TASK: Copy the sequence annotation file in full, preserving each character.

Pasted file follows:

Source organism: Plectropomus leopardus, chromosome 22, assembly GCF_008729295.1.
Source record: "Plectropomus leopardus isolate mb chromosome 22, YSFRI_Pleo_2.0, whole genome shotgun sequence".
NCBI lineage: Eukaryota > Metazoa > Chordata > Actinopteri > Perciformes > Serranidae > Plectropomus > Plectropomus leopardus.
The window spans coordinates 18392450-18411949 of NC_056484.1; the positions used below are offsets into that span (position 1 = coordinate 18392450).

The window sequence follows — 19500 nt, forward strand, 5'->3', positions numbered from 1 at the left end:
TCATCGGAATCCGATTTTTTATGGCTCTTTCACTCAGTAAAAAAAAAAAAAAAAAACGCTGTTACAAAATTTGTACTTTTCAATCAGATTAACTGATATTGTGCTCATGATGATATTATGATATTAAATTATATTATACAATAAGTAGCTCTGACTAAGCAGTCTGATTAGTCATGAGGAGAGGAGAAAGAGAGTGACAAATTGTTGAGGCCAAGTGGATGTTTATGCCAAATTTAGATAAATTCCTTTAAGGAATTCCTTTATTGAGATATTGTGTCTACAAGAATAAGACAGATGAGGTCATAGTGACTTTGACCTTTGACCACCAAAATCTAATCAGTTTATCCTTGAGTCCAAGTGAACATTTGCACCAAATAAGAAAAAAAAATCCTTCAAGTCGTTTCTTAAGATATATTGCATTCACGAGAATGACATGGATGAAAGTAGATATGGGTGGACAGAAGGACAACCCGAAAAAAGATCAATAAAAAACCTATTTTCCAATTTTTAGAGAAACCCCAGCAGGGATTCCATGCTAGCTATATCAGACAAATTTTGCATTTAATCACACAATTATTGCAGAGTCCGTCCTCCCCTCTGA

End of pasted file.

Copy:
Source organism: Plectropomus leopardus, chromosome 22, assembly GCF_008729295.1.
Source record: "Plectropomus leopardus isolate mb chromosome 22, YSFRI_Pleo_2.0, whole genome shotgun sequence".
NCBI lineage: Eukaryota > Metazoa > Chordata > Actinopteri > Perciformes > Serranidae > Plectropomus > Plectropomus leopardus.
The window spans coordinates 18392450-18411949 of NC_056484.1; the positions used below are offsets into that span (position 1 = coordinate 18392450).

The window sequence follows — 19500 nt, forward strand, 5'->3', positions numbered from 1 at the left end:
TCATCGGAATCCGATTTTTTATGGCTCTTTCACTCAGTAAAAAAAAAAAAAAAAAACGCTGTTACAAAATTTGTACTTTTCAATCAGATTAACTGATATTGTGCTCATGATGATATTATGATATTAAATTATATTATACAATAAGTAGCTCTGACTAAGCAGTCTGATTAGTCATGAGGAGAGGAGAAAGAGAGTGACAAATTGTTGAGGCCAAGTGGATGTTTATGCCAAATTTAGATAAATTCCTTTAAGGAATTCCTTTATTGAGATATTGTGTCTACAAGAATAAGACAGATGAGGTCATAGTGACTTTGACCTTTGACCACCAAAATCTAATCAGTTTATCCTTGAGTCCAAGTGAACATTTGCACCAAATAAGAAAAAAAAATCCTTCAAGTCGTTTCTTAAGATATATTGCATTCACGAGAATGACATGGATGAAAGTAGATATGGGTGGACAGAAGGACAACCCGAAAAAAGATCAATAAAAAACCTATTTTCCAATTTTTAGAGAAACCCCAGCAGGGATTCCATGCTAGCTATATCAGACAAATTTTGCATTTAATCACACAATTATTGCAGAGTCCGTCCTCCCCTCTGA